A Sidama Nationalist’s View
Hailegabriel G Feyissa (PhD), For Addis Standard
Addis Abeba, June 19/2019 – The Sidama question, one of the many pending questions of national self-determination in Ethiopia, appears to be back to the limelight of Ethiopian politics following the ascendance to power of an Oromo prime minister (2018) after years of protests (2014-2018) mainly in the Oromia National Regional State. The resurgence of Sidama nationalism seemed to surprise and annoy many political pundits based in Addis Abeba. It also led to the production of commentaries and opinions that, seen from Sidama nationalist perspectives, add to the stereotyping of the Sidama quest for self-rule and respect. Pending further critique of the colonial logic that lie beneath such commentaries and opinions, in this short opinion I focus on the issue of Hawassa as the future capital of Sidama National Regional State. The piece is an attempt to respond to non-Sidama perspectives that dominate and shape opinions nationally.
It is my view that the Sidama’s quest for self-rule have more support among non-Sidamas now than before. Other than among the Oromo nationalists with whom Sidama nationalists sought and worked in solidarity for decades, the support (however reluctant that might be) appears to be coming from other parts of the Ethiopian public too. Opinions expressed on Addis Standard and elsewhere following the re-initiation of the formal procedures for statehood by the Sidama Zone in 2018 are exemplary. One of the issues that does not seem to sit well with the objectors of Sidama self-determination or its newfound reluctant supporters is a Sidama National Regional State whose capital is Hawassa. According to some, it is against law and justice to make Hawassa, one of the largest cities in Ethiopia where people from different ethnic background reside, the capital of a state which is to become a homeland for but one of the ethnic groups. Some add Hawassa is too modern and beautiful to be given away to a national regional state (which they seem to consider as a mark of traditionalism). In their case against an Hawassa-based Sidama state, some go as far as raising the fact that the Sidamas are numerically only the third largest in terms of population size in the city and that the city was the capital only of the Southern Nations, Nationalities and Peoples’ Regional State (SNNPRS) for over two decades since the reconstitution of Ethiopia as a federation of nations.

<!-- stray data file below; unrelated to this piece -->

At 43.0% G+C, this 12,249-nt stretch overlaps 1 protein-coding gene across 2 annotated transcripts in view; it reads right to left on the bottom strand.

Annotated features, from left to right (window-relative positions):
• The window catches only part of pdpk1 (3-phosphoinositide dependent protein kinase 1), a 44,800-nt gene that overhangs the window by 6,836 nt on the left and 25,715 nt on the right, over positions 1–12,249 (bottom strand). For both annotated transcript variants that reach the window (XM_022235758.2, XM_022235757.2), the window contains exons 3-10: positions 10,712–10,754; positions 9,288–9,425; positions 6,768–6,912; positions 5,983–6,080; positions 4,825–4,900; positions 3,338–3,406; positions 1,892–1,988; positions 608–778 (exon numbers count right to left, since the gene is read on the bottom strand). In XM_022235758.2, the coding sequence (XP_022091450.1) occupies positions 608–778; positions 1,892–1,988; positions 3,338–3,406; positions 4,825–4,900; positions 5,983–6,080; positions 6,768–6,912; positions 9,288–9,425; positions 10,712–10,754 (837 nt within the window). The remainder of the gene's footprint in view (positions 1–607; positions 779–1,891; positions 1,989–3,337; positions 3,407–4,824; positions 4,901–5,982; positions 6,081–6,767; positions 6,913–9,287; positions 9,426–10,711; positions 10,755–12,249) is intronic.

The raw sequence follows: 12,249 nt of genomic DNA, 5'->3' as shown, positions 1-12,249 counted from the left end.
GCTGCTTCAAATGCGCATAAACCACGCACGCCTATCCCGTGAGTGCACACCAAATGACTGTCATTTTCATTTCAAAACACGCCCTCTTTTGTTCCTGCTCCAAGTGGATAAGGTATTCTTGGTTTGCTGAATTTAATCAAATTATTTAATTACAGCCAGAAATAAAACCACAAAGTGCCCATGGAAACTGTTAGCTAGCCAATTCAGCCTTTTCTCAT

These arguments are not actually new to Sidama nationalists. They have been deployed before, in various forms, to frustrate their long-held quest for self-rule. The argument that the city was the capital of SNNPRS (and hence should stay the same at the expense of the Sidamas) is disingenuous. It did not consider the fact that (1) the city has always been the capital of the Sidama Zone for over two decades (i.e., since 1991); and (2) as such, it was within the exclusive jurisdiction of the zonal administration before it was violently excised from it at the turn of the 21st century. As someone who lived through the transition of Hawassa from a town within the jurisdiction of Sidama Zone to a town answerable to SNNPRS, I know what that meant for the Sidamas who, like many indigenous people of the highland peripheral parts of Ethiopia, ceded ancestral lands to towns that were for long centers of extraction and demographic colonization. The transition was also consequential for it gave license to the aggressive incorporation of indigenous Sidama lands to the city in the name of development and the resultant destitution of the dispossessed Sidama farmers, probably in the scale not witnessed during the era of the neftagna gebbar system. The argument that suggest Hawassa has always been outside of Sidama must therefore be denaturalized, more so now when such Sidama rural towns as Tulla are part of the Hawassa city administration.
Sidama nationalism, like its counterparts in Ethiopia and elsewhere, is a fight against such dispossession and assimilation of indigenous people by a state/an empire whose cultural and economic core is somewhere else (in our case historic Abyssinia and its capitalist paramounts). It has taken the form it has because of Ethiopia’s encounter with Westphalian sovereignty, its contestations in the second half of the 20th century, and the federal dispensation of the ‘second republic’ in 1995. It is not, as some try to argue, an attempt to primarily address efficiency issues involved in administering one of the largest regional states in the federation. Instead, it is an attempt to sustain decades of fight for autonomy in matters that involve ancestral lands and the indigenous people that is losing its land and soul because of Ethiopia’s modernity that privileges non-Sidama cultures. A case in point, Sidamas declining demography in Hawassa (particularly inner Hawassa) and the emergence of Hawassa as one of the industrial and tourist hubs of the nation, a fact which is now ironically invoked by detractors of Hawassa-based Sidama state.